But again, let me remind you…there were times when my symptoms weren’t active and I was an awesome employee. I was producing excellent work, I got along great with my coworkers, had constructive meetings with my boss…Unfortunately, I could feel when my boss was losing patience and I’d look for another job and quit before I was fired.
In 2015, a close friend approached me and was very honest. After seeing what she perceived as an “alternate personality”, she suggested I see a therapist on campus since it was covered with my tuition. I rolled my eyes at the thought. I kept telling myself,
“2 more years…you’ll graduate and this will all disappear. You don’t need help, this is temporary…fight or flight…you’re choosing to fight.”
But was I truly fighting? According to my Sport Psychology class…I was technically in “flight mode”… I was doing everything I could to avoid admitting there was a problem.
So when you looked up my symptoms earlier on WebMD, what did you find? When I plugged in those symptoms, my top results where Bipolar Disorder and Borderline Personality Disorder… My first thought was, “wtf? is this right? Maybe I do need to talk to someone…”
Spoiler Alert: it wasn’t either of those.
Now initially, that’s what the therapist thought too. It wasn’t until he noticed my symptoms seemed cyclical that he did some more research. To sum it up, my symptoms seemed to run a pattern of two and half weeks on and one and half weeks off with some variances.
At one of our appointments, he gave me a symptom tracking sheet that I had to do for 3 months. It included tracking my perceived mood and symptoms throughout the day. After I completed the three months of tracking, my therapist suggested that I may have Premenstrual Dysphoric Disorder or PMDD.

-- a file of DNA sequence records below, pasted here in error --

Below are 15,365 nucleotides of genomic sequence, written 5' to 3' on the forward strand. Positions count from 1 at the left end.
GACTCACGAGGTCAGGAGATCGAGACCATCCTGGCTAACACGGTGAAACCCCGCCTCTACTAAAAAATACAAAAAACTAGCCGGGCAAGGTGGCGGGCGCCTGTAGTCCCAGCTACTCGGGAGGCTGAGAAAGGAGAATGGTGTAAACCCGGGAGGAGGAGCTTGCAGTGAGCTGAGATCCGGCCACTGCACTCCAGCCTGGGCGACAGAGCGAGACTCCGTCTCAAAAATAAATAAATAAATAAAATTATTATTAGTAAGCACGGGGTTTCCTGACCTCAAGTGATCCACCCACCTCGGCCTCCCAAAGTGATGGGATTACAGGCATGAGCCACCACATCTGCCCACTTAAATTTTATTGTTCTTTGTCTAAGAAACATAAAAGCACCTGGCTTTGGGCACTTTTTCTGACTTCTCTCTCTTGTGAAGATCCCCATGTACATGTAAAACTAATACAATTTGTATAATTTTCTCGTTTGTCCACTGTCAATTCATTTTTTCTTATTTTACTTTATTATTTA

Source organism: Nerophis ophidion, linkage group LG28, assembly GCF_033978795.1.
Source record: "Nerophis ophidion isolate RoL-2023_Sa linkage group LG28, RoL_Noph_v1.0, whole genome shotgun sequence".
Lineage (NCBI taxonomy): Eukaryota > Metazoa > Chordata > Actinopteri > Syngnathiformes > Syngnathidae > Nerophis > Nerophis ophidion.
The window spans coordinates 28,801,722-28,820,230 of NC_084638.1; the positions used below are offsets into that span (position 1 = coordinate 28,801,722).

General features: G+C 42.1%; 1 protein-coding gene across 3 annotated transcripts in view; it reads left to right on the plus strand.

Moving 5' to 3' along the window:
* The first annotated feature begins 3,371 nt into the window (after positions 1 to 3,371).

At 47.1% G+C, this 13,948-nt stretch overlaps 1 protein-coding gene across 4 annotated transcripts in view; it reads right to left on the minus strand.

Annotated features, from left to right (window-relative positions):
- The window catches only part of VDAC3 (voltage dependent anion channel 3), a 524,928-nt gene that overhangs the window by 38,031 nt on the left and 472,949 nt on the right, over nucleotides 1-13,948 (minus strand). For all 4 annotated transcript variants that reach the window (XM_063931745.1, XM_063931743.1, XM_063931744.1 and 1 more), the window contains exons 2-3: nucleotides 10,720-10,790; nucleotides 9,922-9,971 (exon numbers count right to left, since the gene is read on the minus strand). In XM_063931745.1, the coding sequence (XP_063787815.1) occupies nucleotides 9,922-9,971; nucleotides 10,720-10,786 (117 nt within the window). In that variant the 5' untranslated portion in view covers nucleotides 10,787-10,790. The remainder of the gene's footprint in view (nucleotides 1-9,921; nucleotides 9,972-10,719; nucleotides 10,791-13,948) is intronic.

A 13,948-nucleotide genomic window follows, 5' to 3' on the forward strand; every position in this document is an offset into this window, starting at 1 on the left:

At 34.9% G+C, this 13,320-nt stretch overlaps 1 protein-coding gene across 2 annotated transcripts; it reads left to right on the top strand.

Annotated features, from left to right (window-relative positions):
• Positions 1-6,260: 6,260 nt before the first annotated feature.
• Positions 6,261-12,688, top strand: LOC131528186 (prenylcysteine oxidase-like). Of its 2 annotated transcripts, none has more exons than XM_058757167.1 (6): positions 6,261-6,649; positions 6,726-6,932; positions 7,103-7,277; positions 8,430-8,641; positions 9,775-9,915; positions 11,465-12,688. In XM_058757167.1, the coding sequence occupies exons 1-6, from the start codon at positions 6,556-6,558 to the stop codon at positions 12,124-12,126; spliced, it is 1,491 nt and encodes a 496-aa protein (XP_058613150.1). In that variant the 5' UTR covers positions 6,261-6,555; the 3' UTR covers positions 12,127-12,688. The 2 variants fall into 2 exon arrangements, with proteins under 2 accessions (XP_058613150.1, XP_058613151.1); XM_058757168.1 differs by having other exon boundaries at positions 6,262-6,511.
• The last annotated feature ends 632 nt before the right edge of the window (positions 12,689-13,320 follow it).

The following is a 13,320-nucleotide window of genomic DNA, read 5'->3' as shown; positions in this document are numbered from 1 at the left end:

According to iapmd.org:
“Premenstrual Dysphoric Disorder (also known as Premenstrual Dysphoria, Late Luteal Phase Dysphoric Disorder, or PMDD) is a cyclical, hormone-based mood disorder with symptoms arising during the premenstrual, or the luteal phase of the menstrual cycle and lasting until the onset of menstrual flow. The luteal phase is the time between ovulation and menstruation. It affects an estimated 5-10% of women of reproductive age. While PMDD is directly connected to the menstrual cycle, it is not a hormone imbalance. PMDD is a severe negative reaction to the natural rise and fall of estrogen and progesterone. “
Some of you may have read that and thought “So what? you have a rough period”. Because frankly, whenever I mention my PMDD, that’s typically the main response. But let me be clear:
PMDD is not PMS.
PMS is not classified as a mental illness in the Diagnostic and Statistical Manual of Mental Disorders, 5th Edition (DSM-5), while PMDD is.
Can you imagine why it was easier to leave a job opposed to trying to collaborate with my boss on how to best accommodate my disorder in the workplace…especially if the boss was male? Imagine that conversation…
Now, in California, I can claim PMDD as a disability to be accommodated in the workplace BUT there is still a wide unawareness and misunderstanding regarding this disorder and how to best accommodate it in the workplace.
For me, accommodations like a flexible work schedule would make the biggest positive impact on my ability to be productive when it counts. PMDD doesn’t pause between the hours of 9am-5pm. The symptoms can be subtle or overwhelmingly sudden and volatile. A flexible schedule would allow me to work from home on the days I’m extremely irritable and should avoid being around others, it would go miles in allowing me to sleep when I go through a fight with insomnia, or go home early with a migraine where I can work at home with less light and noise.